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Motorcycling: The Decline of the Japanese Empire

PostedMay 27, 2022, 9:28 p.m.

In addition to eight Ducatis and four KTMs, there will be four Aprilias in MotoGP next year. On the Japanese side, Suzuki withdrew, Yamaha halved its presence and Honda… no longer knew what to do.

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Jean Claude Schertenleib

Distance requires, therefore limited responsiveness, they have paid a heavy price for the Covid-19 pandemic over the past two years: the Japanese manufacturers are struggling in MotoGP, now dominated by the Italians – Ducati and Aprilia – and the Austrians of KTM .

After the announced withdrawal of Suzuki at the end of the season, a new bomb exploded on Friday morning: the RNF team of Razlan Razali, which operated as a “satellite” team for Yamaha (Dovizioso and Darryn Binder currently), will line up next year Aprilias!

On Thursday, in confirming Aleix Espargaró and Maverick Viñales as official riders for the next two years, Massimo Rivola, Noale’s brand manager, cleverly toyed with the words: “A second team? If a good opportunity arises, we will seize it. What is certain is that the answer, whether positive or negative, will come very quickly. He was right, since it fell a few hours later!

A training team

If no rider’s name has yet been mentioned, we already know the philosophy of the future second Aprilia team: “We have always been convinced of the policy of small steps and the level now reached by our RS-GP (Aleix Espargaró in the lead in end of the first day of free practice) confirms the merits of this approach. The next logical step in our story is to see two more bikes on the track. This collaboration with RNF Racing should make it possible to develop new drivers, but also to build a new generation of technicians, engineers and managers”, explains Massimo Rivola, a former Ferrari driver – after having been sporting director of the Scuderia, he had led the “Ferrari Driver Academy”, notably discovering Charles Leclerc -, who had joined Aprilia in 2019.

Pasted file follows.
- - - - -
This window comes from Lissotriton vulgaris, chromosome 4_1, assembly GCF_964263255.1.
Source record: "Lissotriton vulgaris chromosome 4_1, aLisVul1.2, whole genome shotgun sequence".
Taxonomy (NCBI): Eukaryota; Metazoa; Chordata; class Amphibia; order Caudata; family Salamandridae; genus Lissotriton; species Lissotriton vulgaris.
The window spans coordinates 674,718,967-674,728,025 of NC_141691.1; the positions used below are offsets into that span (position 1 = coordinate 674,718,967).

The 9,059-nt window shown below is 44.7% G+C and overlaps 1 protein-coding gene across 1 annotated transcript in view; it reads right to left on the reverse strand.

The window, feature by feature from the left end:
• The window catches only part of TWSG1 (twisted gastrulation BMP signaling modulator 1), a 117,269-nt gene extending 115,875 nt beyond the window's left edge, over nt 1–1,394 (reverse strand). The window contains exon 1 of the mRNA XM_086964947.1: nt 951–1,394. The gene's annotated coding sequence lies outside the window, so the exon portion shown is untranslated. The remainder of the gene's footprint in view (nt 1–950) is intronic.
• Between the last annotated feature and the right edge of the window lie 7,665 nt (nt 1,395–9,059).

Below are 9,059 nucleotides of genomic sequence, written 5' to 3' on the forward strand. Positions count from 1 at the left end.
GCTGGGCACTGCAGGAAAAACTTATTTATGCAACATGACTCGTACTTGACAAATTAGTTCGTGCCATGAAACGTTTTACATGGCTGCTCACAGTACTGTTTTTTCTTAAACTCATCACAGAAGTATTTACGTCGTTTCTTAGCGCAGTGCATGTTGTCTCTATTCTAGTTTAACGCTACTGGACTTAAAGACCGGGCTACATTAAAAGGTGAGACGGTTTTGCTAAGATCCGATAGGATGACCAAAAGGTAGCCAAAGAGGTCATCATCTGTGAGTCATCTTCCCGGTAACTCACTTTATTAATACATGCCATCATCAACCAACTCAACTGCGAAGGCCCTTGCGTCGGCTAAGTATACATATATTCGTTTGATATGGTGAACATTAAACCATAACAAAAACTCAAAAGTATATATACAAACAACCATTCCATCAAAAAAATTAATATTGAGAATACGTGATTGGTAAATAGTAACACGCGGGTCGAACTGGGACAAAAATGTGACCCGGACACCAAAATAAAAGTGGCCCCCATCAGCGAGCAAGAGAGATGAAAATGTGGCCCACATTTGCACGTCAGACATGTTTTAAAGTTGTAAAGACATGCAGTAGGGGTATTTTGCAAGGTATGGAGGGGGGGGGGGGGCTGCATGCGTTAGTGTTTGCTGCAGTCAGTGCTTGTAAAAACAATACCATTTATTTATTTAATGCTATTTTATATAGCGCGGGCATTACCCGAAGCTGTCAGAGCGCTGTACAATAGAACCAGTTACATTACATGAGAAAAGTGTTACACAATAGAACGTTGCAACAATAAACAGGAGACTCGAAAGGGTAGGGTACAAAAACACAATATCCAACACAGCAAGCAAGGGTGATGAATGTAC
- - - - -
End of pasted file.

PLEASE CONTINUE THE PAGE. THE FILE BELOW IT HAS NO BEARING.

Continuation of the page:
When Márquez promotes the superbike!

Whether at Borgo Panigale (Ducati), Noale (Aprilia) or KTM in Austria, young engineers are constantly working on new technical solutions, particularly in terms of aerodynamics. At Mugello, we discovered this Friday morning on the Aprilia of test driver Lorenzo Savadori, a very “F1” rear wing.

These elements, which allow the pilots to go ever faster – that’s the point of the race! – nevertheless have effects on the show, since overtaking becomes more and more complicated. It is not the reigning world champion Fabio Quartararo who will say the opposite, he who knows that if he does not start in the lead, he no longer has the slightest chance of winning with his Yamaha.

Marc Márquez has comparable concerns (and others…) with the Honda: “A minimum of aerodynamics is necessary, since it makes it safer to drive at very high speeds. Ditto for traction control. But the time may have come to set limits to these developments, which make overtaking increasingly rare. For spectators and viewers, it doesn’t matter if one were to ride half a second slower on the lap, what the fans want is spectacle, as we saw last weekend in superbikes at Estoril. How many times Jonathan (Rea) and Toprak (Razgatlioglu) have surpassed each other? Ten times? Fifteen times? I was at home, on my sofa and I loved what I saw,” admits the eight-time world champion.

A candle and flowers for Jason

The CFMOTO Racing PruestelGP team, the team that ran Jason Dupasquier, went to lay a white candle and a bouquet of flowers at the place where the Fribourgeois lost his life a year ago. With this message, broadcast on social networks: “Hey, Jason, we all miss you. I hope you are watching our races from driver heaven.”

Aegerter, master of electricity

The boss of the supersport world championship is also a master when it comes to electric motorcycles: for the third double meeting of the FIM MotoE Cup, in Mugello, Dominique Aegerter dictated his law both during the two free sessions of the day, only during the qualifying session. He will start on Saturday at the end of the day and on Sunday, after the MotoGP race, from pole position: “It’s always very good to find yourself ideally placed at the start. This is the first time that the MotoEs have faced Mugello, a circuit that I have always loved. The speed is there, the rhythm too and the goal is always the same: the podium in each race”, explains the Bernese.

See also  Impressive performance by Superbelg Van Aert for Pogacar & co eyesore | Cycling

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